Hayden Valley

Lost
horses in the Hayden Valley

5:15 a.m. Catch and feed horses. Get ready.

6 a.m. Leave for Hayden Valley.

8:45 a.m. Arrive at trailhead and gear up horses.

9 a.m. Meet guests, adjust stirrups, and give basic riding instructions.

The group is ready to ride and they wait
for me to finish my chores. In Yellowstone Park, all domestic
livestock manure must be scattered because it decomposes quicker
and harbors fewer parasites. As I fulfill this last pre-ride duty,
I see that Bedavi is twisting and turning frantically, his trailer-tied
rope stretching to the max.

I turn around and stare at 10 to 15 buffalo,
circling us in. Just a little while ago, they were grazing at
least 300 feet away. Their curiosity must have overcome their
hunger and now North America’s largest land mammal is approaching
us slowly.

By now, their massive 6-foot tall bodies are less than 25 feet away from us and their eyes are watching us closely. Together we are facing massive dark-brown 2,000 pound creatures covered with thick shaggy pelts. Above their big black eyes, two dangerous horns bring me no peace of mind either.

Sparking their curiosity, Bedavi is twisting
and turning faster, trying to get out of this encounter. The fact
that buffalo are herbivores does little to calm me now.

They are near-sighted and short-tempered.
And every year, tourists are gored or killed by buffalo attacks.
I pull on the end of Bedavi’s rope, and the quick-release knot
comes undone instantly. I love it when knowledge becomes practical!

We walk to rest of the group and are greeted
by smiles of relief.

Bedavi checking Hayden Valley for buffalo

I get up on my horse and wait for the end of the group to start
moving. As we stand there, a car stops in the middle of the road and a guy rolls down his window.

I scan my surroundings and I am a little
surprised since there is nothing worthwhile stopping for. Surely, the buffalo are close, but there are better pullouts to view them.

Nonetheless, he sticks his head out of
the window and yells to me: “That’s a beautiful Arabian!”

He smiles, gives me a thumps-up, and drives
off.

I am perplexed. Amidst the beautiful scenery
of Hayden Valley, the rolling plateaus behind us, the Yellowstone River across from us, and an entire buffalo herd roaming through the fields, this guy actually stops to praise my horse. This must be one of Bedavi’s biggest compliments ever. I know I will never see this person again, but I am grateful that they stopped. This proud feeling will stay with me forever. I pat Bedavi on the neck, excited and happy to have him with me.

I straighten my back, sit tall and upright,
take a deep breath, and follow the group with a smile.

For the next few hours we stroll through the plateaus of Hayden Valley, watching deer and buffalo.Riding on until we stop at the perfect lunch spot. Through our spotting scope we see a grizzly sow with two cubs and an elk with huge antlers.

I am as excited about the grizzly as I
am about our horses.

They are grazing right next to us. Some are sipping water from a pond while others are taking a nap. It
is so joyful to witness horses in such a beautiful setting.

A Yellowstone Kodak Moment.

Like all good things this ride must come to an end too, and we work our way back towards the trailhead. It is 3 p.m. and we have made good time.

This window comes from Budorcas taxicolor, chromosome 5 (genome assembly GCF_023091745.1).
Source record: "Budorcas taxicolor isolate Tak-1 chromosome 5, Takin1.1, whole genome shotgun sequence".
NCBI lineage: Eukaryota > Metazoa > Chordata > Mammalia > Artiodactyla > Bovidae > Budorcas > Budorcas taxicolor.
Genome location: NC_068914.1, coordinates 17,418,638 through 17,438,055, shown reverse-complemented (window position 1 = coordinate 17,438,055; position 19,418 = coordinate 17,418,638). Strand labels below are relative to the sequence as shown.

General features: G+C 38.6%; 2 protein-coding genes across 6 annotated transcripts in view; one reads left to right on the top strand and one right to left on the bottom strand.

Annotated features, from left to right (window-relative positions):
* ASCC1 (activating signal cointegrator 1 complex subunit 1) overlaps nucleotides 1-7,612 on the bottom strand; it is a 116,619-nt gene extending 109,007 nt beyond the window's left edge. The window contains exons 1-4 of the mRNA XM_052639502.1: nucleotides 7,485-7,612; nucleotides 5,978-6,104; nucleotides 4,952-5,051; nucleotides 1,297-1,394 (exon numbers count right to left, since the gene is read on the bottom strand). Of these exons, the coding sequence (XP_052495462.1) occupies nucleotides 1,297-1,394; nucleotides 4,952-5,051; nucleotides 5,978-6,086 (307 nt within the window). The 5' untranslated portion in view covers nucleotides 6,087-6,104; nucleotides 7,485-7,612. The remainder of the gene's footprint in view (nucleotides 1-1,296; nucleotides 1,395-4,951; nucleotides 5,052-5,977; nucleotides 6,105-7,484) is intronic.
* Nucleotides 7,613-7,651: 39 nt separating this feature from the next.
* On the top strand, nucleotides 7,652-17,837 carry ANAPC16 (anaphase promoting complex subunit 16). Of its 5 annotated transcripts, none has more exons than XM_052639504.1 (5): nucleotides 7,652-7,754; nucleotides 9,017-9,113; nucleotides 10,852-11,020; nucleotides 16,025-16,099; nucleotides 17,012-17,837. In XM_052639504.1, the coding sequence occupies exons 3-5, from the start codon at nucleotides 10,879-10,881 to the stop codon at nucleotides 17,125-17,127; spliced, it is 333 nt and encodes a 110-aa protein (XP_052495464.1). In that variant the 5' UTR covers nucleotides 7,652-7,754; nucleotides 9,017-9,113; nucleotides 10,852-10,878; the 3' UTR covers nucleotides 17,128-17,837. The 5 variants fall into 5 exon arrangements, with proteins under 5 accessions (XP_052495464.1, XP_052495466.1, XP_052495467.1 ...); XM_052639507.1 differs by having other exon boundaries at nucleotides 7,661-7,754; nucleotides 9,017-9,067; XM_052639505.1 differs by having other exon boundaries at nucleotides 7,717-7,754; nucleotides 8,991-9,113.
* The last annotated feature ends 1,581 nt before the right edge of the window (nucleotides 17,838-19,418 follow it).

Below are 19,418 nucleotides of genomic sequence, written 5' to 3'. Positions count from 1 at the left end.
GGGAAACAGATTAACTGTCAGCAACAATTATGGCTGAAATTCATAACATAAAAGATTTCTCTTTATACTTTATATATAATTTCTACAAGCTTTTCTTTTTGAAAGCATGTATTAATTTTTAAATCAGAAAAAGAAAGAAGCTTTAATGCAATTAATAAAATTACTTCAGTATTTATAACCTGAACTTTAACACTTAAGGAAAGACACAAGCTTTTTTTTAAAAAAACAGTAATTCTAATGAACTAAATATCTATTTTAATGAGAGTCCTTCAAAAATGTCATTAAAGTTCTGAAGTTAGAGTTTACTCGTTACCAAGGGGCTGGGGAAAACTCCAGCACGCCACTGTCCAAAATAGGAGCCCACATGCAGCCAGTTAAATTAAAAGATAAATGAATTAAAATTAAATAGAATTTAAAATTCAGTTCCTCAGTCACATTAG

The edge of a small forest serves as one last stop for the day and we are happy that all went so well.

That said, Bedavi and three other horses raise their heads as if something spooked them behind us. They trot away for 60 feet and stop. We look behind us, but see nothing. We get up to bring them closer again, but as we approach all four of them take off running.

With their spirits pumping and saddlebags
flapping, they run over a hill – and are gone!

A split-second later I find myself on top
of good old Joker, cantering up the hill after our horses. On top of the hill, I see nothing. The beautiful rolling plateaus prove to be as hindering as they are scenic.

When I am on a top, the four runaways must
be in a bottom and vice versa. A nice game, leaving me as the loser. I canter over a mile straight and my heart sinks.
How will I ever find Bedavi again? He could be anywhere.

Not sure whether I am even heading in the right direction, I canter on at full speed nonetheless. Waiting is not an option.

Joker, my temporary ride, works away furiously
underneath me and we fly through Hayden Valley in a flash. I remember daydreaming about this just hours ago. But I always dreamed of riding my horse, not chasing my horse. This humorous thought stays
with me for just a second though.

Reality gets back to me. I am on a high-speed
horse chase through the wild west. This is not a movie, this is real. Sagebrush, tall grasses, roots, flower patches, and dirt spots; they flurry by in a glance. Mike has joined our chase, and is heading towards the southwest. Instinctively I trust him and follow.

After two miles we finally catch up with
them. I could have sworn Mike would be mad, but he only says, “We’ll set his clock straight tomorrow”. Mike’s personality never ceases to impress me. I ask how he found them and he said he was just heading back to the trailhead.
I can’t believe it. These guys were heading back to the trailer even though we rode in a large loop – incredible.

The horses are a sweaty mess, but we decide to give them no rest and canter back to our group.

While this was supposed to be a form of punishment for running away, Bedavi’s Arabian endurance shines through. He doesn’t mind at all. In fact, I have to stop him from passing us.

Deep inside, I am excited about his power and endurance, but I am also disappointed that he ran away, leaving me standing there. Mike was right, we will have to set his clock straight tomorrow.

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